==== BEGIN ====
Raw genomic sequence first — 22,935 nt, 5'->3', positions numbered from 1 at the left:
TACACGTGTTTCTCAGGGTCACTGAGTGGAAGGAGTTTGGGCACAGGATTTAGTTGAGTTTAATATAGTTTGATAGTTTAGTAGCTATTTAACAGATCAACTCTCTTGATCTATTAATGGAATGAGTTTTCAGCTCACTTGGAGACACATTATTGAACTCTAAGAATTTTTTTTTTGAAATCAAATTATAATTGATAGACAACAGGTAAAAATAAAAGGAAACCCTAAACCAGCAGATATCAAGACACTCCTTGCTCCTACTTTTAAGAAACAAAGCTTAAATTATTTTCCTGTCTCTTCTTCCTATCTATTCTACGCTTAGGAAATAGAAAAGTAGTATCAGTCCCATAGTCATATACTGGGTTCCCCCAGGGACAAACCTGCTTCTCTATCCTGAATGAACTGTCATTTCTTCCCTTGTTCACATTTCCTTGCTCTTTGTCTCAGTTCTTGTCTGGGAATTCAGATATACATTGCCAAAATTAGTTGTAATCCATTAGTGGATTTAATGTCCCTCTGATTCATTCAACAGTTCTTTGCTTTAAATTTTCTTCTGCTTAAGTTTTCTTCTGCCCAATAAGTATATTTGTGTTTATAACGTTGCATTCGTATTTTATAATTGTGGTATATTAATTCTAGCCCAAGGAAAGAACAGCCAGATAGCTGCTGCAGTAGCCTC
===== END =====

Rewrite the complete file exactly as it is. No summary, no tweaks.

Raw genomic sequence first — 22,935 nt, 5'->3', positions numbered from 1 at the left:
TACACGTGTTTCTCAGGGTCACTGAGTGGAAGGAGTTTGGGCACAGGATTTAGTTGAGTTTAATATAGTTTGATAGTTTAGTAGCTATTTAACAGATCAACTCTCTTGATCTATTAATGGAATGAGTTTTCAGCTCACTTGGAGACACATTATTGAACTCTAAGAATTTTTTTTTTGAAATCAAATTATAATTGATAGACAACAGGTAAAAATAAAAGGAAACCCTAAACCAGCAGATATCAAGACACTCCTTGCTCCTACTTTTAAGAAACAAAGCTTAAATTATTTTCCTGTCTCTTCTTCCTATCTATTCTACGCTTAGGAAATAGAAAAGTAGTATCAGTCCCATAGTCATATACTGGGTTCCCCCAGGGACAAACCTGCTTCTCTATCCTGAATGAACTGTCATTTCTTCCCTTGTTCACATTTCCTTGCTCTTTGTCTCAGTTCTTGTCTGGGAATTCAGATATACATTGCCAAAATTAGTTGTAATCCATTAGTGGATTTAATGTCCCTCTGATTCATTCAACAGTTCTTTGCTTTAAATTTTCTTCTGCTTAAGTTTTCTTCTGCCCAATAAGTATATTTGTGTTTATAACGTTGCATTCGTATTTTATAATTGTGGTATATTAATTCTAGCCCAAGGAAAGAACAGCCAGATAGCTGCTGCAGTAGCCTC